The changing face of corporate Malaysia

Source: The Star Online

Permodalan Nasional Berhad - one of Malaysia's GLIC. Pic by Tan Kim Bock

Permodalan Nasional Berhad – one of Malaysia’s GLIC. Pic by Tan Kim Bock

EVER wondered who dominate corporate Malaysia?

While Malaysia has its fair share of tycoons who have built their empires over the years, most of the country’s largest corporations are actually controlled by a select group of government-linked investment companies or GLICs who own major stakes in many large listed corporations in Malaysia dubbed government linked companies or GLCs.

For example, GLCs make up eight out of the 10 largest listed companies in Malaysia by market capitalisation and these eight have a combined market cap of a staggering RM452bil. There are a whole host of other GLCs in Malaysia, listed and unlisted.

And these GLICs in turn are under the control of the Finance Ministry, Universiti Malaya economics professor Dr Edmund Terence Gomez points out. (See graphic)

While similar structures exist in countries such as Singapore, Gomez, who presented a paper on the ownership and control of GLICs this week, is of the view that this is an inefficient ownership structure for corporate Malaysia.

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Who Owns Corporate Malaysia Now?


Who Owns Corporate Malaysia Now?:
Ownership and Control of Government-Linked Investment Companies — Prof. Edmund Terence Gomez

This lecture reviews the evolving nature of state-business relations through a historical analysis of Malaysia’s seven government-linked investment companies (GLICs), including Khazanah Nasional and the Employees Provident Fund, that are key actors in all sectors of the economy.

These GLICs, which serve as sovereign wealth funds and savings-based institutions that vary significantly in terms of their size and objectives, own and control a large number of private and publicly-listed companies through complex pyramid-type organizational structures. The government, under different Prime Ministers, has employed these GLICs in the economy and in the corporate sector in different ways. Abdul Razak initiated their active involvement in the economy through his interventionist New Economic Policy.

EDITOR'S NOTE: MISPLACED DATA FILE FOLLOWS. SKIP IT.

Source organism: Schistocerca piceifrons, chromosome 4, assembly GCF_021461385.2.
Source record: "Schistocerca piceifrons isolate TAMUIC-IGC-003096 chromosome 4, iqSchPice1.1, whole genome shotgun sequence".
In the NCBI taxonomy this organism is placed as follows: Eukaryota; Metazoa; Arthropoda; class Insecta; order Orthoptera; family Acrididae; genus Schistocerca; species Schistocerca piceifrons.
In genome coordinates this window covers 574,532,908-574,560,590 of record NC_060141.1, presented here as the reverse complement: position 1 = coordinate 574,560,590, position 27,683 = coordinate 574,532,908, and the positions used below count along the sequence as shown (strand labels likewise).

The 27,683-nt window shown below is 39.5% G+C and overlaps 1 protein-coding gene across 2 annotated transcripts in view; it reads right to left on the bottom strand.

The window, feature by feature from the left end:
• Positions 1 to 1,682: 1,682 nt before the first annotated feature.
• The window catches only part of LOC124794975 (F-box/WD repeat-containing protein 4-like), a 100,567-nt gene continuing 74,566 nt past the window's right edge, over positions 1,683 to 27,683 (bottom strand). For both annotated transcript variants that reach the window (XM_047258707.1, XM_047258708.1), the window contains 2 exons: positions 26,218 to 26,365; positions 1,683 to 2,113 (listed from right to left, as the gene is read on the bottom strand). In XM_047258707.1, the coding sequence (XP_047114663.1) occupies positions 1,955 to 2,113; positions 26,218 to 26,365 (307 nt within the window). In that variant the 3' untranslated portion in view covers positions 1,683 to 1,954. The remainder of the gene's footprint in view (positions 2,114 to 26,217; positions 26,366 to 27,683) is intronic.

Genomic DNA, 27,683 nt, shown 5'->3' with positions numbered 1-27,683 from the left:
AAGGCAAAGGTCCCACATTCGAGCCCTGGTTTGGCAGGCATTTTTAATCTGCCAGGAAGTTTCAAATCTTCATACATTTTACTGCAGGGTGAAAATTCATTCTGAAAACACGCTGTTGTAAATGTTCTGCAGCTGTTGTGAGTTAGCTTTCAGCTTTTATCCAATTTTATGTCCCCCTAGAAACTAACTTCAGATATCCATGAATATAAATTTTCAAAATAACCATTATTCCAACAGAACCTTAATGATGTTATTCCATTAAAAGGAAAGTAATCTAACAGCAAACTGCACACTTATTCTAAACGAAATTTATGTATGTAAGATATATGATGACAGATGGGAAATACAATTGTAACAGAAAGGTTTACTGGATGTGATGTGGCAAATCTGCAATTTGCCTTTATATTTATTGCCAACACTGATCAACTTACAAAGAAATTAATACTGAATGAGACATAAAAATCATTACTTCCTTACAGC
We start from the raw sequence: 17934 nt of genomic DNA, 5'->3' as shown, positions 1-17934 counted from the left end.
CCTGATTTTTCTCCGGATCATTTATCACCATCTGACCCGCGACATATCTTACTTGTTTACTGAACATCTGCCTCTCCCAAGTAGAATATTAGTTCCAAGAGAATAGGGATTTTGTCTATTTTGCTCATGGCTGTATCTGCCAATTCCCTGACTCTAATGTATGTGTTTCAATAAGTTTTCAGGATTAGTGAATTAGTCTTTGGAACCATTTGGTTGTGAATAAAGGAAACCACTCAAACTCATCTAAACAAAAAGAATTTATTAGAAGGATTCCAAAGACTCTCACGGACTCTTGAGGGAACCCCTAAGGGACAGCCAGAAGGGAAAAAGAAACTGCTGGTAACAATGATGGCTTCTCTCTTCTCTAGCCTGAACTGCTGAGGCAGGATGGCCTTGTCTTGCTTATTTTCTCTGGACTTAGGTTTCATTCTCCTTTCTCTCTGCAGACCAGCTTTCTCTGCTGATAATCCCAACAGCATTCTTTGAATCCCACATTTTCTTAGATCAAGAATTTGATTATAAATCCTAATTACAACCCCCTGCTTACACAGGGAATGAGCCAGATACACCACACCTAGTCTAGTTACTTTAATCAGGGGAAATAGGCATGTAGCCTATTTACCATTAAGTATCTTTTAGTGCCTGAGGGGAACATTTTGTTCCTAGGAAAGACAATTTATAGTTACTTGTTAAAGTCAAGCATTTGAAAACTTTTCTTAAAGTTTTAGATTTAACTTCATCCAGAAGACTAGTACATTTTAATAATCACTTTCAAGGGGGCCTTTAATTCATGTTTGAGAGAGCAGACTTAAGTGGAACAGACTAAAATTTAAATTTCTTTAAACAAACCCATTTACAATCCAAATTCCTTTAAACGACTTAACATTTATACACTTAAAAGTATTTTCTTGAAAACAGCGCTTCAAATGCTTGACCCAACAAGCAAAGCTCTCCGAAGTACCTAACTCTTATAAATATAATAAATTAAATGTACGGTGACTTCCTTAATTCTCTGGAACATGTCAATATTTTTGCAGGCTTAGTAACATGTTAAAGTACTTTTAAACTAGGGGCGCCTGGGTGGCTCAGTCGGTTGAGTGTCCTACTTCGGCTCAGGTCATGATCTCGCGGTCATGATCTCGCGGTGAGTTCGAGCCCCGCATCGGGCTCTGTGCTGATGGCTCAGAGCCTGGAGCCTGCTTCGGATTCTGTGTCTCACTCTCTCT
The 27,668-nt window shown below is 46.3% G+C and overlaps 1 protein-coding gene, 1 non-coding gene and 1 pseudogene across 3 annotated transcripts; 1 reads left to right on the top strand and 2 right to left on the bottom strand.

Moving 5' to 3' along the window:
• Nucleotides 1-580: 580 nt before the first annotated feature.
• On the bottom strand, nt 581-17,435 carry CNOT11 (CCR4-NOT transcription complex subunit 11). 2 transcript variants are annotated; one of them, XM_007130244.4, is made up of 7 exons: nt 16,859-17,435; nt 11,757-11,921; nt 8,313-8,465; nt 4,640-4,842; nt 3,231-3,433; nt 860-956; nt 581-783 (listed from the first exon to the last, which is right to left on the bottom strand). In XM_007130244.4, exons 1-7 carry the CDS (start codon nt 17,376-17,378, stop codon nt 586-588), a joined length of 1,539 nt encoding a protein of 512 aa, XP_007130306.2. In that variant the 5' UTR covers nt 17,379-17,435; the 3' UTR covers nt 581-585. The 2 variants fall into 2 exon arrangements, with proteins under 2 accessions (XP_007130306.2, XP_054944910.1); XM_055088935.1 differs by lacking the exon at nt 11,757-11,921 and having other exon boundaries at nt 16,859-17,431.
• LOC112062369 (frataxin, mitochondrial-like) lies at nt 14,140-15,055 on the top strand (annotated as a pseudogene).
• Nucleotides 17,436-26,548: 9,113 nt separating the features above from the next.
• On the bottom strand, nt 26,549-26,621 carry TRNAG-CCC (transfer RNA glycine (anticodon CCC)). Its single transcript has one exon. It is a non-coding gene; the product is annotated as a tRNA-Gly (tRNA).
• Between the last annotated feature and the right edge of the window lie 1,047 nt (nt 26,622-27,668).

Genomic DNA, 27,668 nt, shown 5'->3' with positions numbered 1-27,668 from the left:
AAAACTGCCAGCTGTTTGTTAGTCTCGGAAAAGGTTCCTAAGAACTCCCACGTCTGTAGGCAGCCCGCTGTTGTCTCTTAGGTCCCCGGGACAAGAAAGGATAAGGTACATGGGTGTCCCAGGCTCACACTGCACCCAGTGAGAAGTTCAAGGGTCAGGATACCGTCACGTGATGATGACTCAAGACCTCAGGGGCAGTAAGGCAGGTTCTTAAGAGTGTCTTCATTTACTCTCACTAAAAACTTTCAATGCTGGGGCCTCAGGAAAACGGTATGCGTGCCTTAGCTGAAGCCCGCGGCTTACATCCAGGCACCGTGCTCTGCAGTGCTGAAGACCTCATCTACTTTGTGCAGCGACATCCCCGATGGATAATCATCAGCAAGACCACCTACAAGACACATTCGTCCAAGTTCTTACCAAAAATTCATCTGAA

Mahathir Mohamad stressed privatization that entailed the divestment of the GLICs’ corporate assets to businesspeople through a system of selective patronage to create corporate captains. A number of these companies were re-nationalized after the 1997 Asian currency crisis.

Abdullah Ahmad Badawi introduced a transformation plan in 2005 to improve efficiency within GLICs that had become owners of Malaysia’s leading publicly-listed companies. Najib Razak actively uses the GLICs to drive economic growth while also encouraging them to invest in the economies of developing countries.

A network mapping of the GLICs’ ownership and control of Malaysia’s top 100 publicly-listed companies will be provided to show the extent of their presence in the corporate sector. The political implications of the GLICs’ significant presence in the corporate sector will be assessed.

This lecture is jointly hosted by the University of Malaya’s Faculty of Economics & Administration and IDEAS, the Institute for Democracy & Economic Affairs.

Date: Thursday, 21 July 2016
Time: 10.00AM
Venue: Lecture Theatre 3, Faculty of Economics & Administration, University of Malaya

Edmund Terence Gomez is Professor of Political Economy at the Faculty of Economics & Administration, University of Malaya. Recently, he was appointed as the Senior Fellow at IDEAS. He specializes in state-market relations and the linkages between politics, policies and business development. His international publications include Malaysia’s Political Economy: Politics, Patronage and Profits (Cambridge University Press, 1997), Political Business in East Asia (Routledge, 2002),The Politics of Resource Extraction: Indigenous Peoples, Multinational Corporations and the State (Palgrave-Macmillan, 2012) and Government-Linked Companies and Sustainable, Equitable Development (Routledge, 2015). He is also Senior Fellow at IDEAS.


Post event news coverage:  The changing face of corporate Malaysia [23 Jul 2016]

Roundup on Budget 2016 – Centre to Combat Corruption and Cronyism (C4)

Source: The Malaysian Insider


Anti-graft group gives Budget 2016 low marks for transparency, best practices

Malaysia gets low marks in budget transparency, the Centre to Combat Corruption and Cronyism (C4) said in an analysis of Budget 2016, saying Putrajaya failed to produce three out of eight accompanying documents recommended by international standards.

The documents were a pre-budget statement, a citizens’ budget and a mid-year review report, C4 said.

C4’s analysis also found a lack of mechanisms to enable public and civil society participation in the budget setting process and monitoring of its implementation. Read more